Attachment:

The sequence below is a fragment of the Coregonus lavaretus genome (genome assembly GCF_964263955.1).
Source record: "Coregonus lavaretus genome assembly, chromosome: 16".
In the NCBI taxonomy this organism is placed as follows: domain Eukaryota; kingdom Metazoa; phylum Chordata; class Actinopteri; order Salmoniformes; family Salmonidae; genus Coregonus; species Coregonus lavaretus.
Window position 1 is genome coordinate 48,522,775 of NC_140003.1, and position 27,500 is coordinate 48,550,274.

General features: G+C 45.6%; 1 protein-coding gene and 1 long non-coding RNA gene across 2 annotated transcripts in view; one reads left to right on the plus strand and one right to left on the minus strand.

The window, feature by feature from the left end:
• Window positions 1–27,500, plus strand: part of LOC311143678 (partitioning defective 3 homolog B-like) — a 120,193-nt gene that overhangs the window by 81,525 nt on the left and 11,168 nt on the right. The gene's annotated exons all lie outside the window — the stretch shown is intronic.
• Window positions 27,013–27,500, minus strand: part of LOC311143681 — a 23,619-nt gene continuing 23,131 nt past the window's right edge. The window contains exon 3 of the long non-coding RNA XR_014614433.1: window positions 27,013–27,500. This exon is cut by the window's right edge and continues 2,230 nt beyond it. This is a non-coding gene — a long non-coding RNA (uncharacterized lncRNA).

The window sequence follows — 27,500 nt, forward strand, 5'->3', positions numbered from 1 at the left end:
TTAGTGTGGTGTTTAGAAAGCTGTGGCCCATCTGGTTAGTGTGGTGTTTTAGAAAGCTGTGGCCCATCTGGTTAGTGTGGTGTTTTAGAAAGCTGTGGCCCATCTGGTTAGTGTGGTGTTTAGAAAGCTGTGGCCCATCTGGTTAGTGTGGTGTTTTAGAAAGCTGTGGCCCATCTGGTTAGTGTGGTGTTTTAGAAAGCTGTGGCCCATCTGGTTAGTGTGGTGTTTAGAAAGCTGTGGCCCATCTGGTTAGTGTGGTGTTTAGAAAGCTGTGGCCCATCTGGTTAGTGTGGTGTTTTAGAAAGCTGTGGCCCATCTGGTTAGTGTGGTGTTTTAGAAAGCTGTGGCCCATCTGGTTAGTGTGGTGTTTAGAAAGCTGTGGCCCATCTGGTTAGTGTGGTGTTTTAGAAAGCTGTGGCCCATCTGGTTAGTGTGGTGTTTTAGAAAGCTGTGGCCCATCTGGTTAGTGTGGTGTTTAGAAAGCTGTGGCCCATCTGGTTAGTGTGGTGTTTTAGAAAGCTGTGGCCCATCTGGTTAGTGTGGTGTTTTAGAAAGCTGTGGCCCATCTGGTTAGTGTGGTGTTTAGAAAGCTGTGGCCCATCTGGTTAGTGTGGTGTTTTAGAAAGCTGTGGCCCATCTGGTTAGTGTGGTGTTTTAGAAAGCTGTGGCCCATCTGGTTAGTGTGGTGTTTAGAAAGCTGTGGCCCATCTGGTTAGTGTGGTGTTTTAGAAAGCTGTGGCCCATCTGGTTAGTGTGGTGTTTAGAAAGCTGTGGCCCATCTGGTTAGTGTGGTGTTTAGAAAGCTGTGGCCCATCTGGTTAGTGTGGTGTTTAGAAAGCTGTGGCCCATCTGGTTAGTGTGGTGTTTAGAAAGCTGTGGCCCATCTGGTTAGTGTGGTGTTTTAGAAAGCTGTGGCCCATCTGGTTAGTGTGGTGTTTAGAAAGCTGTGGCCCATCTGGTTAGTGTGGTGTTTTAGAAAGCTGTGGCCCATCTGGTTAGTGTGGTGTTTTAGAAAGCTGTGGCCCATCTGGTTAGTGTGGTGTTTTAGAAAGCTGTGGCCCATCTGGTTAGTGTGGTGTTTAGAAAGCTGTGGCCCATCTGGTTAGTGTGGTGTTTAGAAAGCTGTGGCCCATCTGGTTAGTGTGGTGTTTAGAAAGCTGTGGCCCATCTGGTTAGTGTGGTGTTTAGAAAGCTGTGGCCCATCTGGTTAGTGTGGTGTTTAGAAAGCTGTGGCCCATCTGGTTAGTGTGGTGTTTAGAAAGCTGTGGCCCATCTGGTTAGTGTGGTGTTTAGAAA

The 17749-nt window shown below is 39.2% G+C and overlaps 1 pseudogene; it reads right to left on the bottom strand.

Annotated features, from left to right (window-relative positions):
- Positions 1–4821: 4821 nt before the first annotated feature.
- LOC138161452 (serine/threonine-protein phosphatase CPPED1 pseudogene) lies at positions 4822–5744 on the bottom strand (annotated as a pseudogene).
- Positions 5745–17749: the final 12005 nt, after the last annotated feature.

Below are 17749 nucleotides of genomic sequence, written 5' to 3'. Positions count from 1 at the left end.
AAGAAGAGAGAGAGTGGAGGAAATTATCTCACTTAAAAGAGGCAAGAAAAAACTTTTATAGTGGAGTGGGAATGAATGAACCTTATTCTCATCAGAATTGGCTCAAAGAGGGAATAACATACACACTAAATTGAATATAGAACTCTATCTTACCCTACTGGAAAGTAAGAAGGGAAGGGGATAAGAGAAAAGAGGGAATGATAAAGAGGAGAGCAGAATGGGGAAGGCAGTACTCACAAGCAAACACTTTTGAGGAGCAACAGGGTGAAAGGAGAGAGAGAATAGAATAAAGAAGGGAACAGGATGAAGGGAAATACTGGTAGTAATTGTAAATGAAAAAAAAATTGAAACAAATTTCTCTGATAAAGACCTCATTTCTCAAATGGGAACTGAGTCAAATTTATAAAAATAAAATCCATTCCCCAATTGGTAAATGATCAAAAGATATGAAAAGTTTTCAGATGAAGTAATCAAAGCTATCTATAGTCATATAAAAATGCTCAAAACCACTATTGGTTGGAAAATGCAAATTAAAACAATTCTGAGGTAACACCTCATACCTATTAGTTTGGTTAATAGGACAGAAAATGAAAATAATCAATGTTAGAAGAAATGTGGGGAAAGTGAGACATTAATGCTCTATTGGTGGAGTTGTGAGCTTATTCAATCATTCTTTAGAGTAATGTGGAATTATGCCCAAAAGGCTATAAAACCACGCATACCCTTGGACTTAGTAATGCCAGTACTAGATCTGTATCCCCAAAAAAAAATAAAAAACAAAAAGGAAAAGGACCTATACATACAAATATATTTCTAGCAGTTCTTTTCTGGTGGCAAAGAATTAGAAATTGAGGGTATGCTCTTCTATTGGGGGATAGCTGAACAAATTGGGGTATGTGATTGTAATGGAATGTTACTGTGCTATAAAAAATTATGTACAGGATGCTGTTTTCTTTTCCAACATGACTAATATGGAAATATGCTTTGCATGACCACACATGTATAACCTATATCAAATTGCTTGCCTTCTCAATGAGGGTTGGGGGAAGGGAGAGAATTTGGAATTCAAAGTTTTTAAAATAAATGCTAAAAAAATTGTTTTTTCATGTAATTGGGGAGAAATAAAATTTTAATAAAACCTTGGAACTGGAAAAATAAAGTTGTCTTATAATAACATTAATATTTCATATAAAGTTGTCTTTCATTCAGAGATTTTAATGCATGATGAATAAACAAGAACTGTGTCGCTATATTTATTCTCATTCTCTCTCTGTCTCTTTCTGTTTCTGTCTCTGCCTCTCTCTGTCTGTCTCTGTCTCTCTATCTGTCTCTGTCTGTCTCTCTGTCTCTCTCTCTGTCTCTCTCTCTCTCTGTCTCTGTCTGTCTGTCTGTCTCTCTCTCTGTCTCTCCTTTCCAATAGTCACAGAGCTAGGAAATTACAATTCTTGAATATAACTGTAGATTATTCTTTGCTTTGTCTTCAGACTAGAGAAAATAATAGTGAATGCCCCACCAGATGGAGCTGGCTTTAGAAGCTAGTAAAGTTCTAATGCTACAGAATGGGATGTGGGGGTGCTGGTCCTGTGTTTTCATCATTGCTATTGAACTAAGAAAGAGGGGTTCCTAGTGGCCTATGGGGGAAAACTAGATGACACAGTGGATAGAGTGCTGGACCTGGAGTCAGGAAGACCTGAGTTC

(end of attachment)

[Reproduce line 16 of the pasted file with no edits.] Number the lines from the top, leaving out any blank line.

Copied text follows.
Below are 17749 nucleotides of genomic sequence, written 5' to 3'. Positions count from 1 at the left end.